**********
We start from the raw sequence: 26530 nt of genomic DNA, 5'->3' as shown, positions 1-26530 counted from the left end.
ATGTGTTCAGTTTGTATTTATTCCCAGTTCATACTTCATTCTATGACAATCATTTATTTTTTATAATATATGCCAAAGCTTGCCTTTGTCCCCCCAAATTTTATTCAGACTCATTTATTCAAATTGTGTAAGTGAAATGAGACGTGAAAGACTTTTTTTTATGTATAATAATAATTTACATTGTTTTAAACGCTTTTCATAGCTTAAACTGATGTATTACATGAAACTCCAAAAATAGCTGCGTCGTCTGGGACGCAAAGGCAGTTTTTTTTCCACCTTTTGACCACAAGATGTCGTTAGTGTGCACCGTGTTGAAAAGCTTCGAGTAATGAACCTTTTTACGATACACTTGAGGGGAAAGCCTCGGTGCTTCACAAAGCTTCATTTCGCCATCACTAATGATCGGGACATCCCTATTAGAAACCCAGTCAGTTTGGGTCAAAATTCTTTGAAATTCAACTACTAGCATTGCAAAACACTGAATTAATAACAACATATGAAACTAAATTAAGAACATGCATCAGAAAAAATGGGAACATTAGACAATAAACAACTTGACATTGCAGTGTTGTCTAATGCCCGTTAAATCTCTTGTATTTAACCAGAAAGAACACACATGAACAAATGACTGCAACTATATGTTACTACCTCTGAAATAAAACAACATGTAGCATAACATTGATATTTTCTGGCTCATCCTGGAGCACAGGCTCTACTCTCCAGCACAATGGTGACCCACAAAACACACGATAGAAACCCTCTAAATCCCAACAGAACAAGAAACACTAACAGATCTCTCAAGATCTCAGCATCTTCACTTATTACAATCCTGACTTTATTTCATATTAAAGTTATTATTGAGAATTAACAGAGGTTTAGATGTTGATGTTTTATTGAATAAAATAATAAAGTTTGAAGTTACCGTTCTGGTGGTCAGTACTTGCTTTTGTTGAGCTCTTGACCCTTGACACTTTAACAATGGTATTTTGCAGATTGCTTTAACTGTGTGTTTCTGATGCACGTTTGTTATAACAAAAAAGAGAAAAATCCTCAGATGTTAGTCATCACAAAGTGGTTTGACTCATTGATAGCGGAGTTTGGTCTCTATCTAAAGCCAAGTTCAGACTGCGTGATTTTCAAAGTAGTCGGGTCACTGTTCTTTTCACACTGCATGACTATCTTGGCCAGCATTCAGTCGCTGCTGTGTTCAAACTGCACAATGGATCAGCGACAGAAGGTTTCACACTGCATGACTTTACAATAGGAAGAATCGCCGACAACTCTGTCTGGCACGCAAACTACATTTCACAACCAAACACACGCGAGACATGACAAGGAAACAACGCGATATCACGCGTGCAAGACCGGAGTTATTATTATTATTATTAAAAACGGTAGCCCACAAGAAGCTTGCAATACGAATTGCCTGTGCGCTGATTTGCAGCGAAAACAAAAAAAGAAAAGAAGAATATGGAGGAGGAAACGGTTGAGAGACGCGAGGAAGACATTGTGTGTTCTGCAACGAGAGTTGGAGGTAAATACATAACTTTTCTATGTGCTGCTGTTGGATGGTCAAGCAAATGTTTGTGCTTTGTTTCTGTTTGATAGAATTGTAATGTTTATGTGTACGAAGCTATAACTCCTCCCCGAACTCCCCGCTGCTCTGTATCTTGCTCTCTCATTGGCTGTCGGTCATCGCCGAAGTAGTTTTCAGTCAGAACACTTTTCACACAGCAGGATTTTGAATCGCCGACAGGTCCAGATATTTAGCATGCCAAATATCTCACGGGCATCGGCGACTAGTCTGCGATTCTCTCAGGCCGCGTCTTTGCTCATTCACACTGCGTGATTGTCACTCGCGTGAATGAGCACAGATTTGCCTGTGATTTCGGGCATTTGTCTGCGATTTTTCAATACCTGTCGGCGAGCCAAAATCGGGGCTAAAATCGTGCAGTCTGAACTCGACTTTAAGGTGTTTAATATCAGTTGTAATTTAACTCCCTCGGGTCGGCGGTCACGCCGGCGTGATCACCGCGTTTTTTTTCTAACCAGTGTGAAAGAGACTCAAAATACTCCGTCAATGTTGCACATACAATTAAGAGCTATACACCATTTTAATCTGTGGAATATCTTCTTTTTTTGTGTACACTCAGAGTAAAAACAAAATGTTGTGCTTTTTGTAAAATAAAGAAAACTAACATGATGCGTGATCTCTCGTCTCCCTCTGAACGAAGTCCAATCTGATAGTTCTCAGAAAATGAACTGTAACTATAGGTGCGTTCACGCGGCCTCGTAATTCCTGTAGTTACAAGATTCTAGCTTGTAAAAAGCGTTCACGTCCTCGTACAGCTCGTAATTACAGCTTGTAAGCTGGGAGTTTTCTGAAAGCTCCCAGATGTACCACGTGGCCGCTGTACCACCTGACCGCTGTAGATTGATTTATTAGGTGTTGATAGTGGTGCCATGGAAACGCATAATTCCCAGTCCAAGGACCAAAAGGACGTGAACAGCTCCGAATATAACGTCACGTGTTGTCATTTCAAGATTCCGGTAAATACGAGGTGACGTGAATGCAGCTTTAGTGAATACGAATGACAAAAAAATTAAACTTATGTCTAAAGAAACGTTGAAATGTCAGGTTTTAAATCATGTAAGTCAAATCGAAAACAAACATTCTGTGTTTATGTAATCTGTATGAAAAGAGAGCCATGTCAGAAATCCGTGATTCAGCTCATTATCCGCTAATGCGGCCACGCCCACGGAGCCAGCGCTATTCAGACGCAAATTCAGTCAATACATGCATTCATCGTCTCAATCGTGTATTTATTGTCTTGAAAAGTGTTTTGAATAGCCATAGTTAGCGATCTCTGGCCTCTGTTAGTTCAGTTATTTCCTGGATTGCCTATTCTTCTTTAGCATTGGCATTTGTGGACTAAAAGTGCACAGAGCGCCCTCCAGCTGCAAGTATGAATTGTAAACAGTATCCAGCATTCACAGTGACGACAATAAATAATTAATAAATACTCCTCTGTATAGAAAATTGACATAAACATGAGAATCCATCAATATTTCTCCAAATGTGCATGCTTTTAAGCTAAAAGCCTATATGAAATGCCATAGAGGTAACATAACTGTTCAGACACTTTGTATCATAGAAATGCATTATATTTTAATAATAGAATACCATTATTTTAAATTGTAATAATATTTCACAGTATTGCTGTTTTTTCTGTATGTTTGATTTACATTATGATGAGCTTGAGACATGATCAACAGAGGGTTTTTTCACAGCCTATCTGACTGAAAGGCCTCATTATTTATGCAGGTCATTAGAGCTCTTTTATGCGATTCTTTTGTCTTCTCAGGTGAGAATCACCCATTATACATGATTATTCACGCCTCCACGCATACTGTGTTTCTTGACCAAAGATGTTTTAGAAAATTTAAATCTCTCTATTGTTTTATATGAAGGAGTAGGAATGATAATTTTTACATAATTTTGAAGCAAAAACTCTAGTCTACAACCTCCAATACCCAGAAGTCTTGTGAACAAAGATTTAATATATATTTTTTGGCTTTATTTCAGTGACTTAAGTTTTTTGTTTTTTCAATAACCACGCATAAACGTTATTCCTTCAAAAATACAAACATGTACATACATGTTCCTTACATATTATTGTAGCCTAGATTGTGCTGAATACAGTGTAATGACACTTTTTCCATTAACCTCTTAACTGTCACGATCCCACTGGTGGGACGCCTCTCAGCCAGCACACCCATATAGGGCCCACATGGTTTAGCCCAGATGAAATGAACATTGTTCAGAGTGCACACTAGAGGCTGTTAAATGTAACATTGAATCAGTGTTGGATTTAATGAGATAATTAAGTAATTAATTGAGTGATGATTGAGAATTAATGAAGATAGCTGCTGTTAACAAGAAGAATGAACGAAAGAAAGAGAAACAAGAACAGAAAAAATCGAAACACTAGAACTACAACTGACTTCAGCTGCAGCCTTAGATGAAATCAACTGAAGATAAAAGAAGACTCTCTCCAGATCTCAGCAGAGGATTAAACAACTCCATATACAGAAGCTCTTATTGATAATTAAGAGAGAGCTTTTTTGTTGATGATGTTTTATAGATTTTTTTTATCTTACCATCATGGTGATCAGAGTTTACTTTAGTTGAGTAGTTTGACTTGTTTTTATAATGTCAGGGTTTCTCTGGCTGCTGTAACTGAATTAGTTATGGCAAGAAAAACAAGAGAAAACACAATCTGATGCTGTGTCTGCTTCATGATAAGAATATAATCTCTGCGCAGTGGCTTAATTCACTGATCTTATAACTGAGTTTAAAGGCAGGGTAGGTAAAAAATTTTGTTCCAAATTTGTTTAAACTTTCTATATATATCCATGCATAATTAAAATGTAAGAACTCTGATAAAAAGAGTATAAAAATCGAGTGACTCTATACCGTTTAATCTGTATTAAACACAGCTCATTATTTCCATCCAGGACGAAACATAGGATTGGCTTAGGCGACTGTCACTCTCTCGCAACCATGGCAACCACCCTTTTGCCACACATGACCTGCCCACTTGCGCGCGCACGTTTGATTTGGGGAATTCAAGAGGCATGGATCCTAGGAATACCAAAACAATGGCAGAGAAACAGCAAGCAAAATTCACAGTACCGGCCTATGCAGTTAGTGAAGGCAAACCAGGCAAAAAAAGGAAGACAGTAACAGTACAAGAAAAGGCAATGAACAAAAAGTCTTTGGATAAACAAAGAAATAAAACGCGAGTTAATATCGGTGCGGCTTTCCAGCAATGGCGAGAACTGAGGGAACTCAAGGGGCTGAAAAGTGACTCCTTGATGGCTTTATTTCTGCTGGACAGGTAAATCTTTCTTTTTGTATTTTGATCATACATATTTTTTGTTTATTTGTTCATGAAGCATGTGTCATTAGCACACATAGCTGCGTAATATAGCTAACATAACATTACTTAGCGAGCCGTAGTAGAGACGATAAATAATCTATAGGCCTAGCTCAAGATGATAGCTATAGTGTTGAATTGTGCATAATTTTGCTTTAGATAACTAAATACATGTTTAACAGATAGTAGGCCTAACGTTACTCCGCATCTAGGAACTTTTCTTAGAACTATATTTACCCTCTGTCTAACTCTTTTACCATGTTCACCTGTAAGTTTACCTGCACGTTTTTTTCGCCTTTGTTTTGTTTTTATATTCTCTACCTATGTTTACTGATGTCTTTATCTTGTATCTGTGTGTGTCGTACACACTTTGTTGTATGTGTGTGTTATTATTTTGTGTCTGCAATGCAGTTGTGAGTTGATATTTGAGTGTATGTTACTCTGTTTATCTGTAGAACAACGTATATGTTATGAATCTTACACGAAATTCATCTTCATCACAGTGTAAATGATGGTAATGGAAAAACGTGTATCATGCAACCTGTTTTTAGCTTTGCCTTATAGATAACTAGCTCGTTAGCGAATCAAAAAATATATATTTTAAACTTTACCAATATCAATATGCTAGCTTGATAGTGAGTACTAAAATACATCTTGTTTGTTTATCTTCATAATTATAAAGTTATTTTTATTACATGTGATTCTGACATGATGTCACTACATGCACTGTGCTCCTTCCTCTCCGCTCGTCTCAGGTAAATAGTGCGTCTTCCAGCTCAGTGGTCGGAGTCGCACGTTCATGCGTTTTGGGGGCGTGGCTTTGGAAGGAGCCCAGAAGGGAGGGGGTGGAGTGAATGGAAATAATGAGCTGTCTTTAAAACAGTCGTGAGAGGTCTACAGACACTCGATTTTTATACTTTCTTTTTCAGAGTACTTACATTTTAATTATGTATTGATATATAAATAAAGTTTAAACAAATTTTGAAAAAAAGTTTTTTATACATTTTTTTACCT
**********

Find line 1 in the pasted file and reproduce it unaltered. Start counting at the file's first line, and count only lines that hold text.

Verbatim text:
We start from the raw sequence: 26530 nt of genomic DNA, 5'->3' as shown, positions 1-26530 counted from the left end.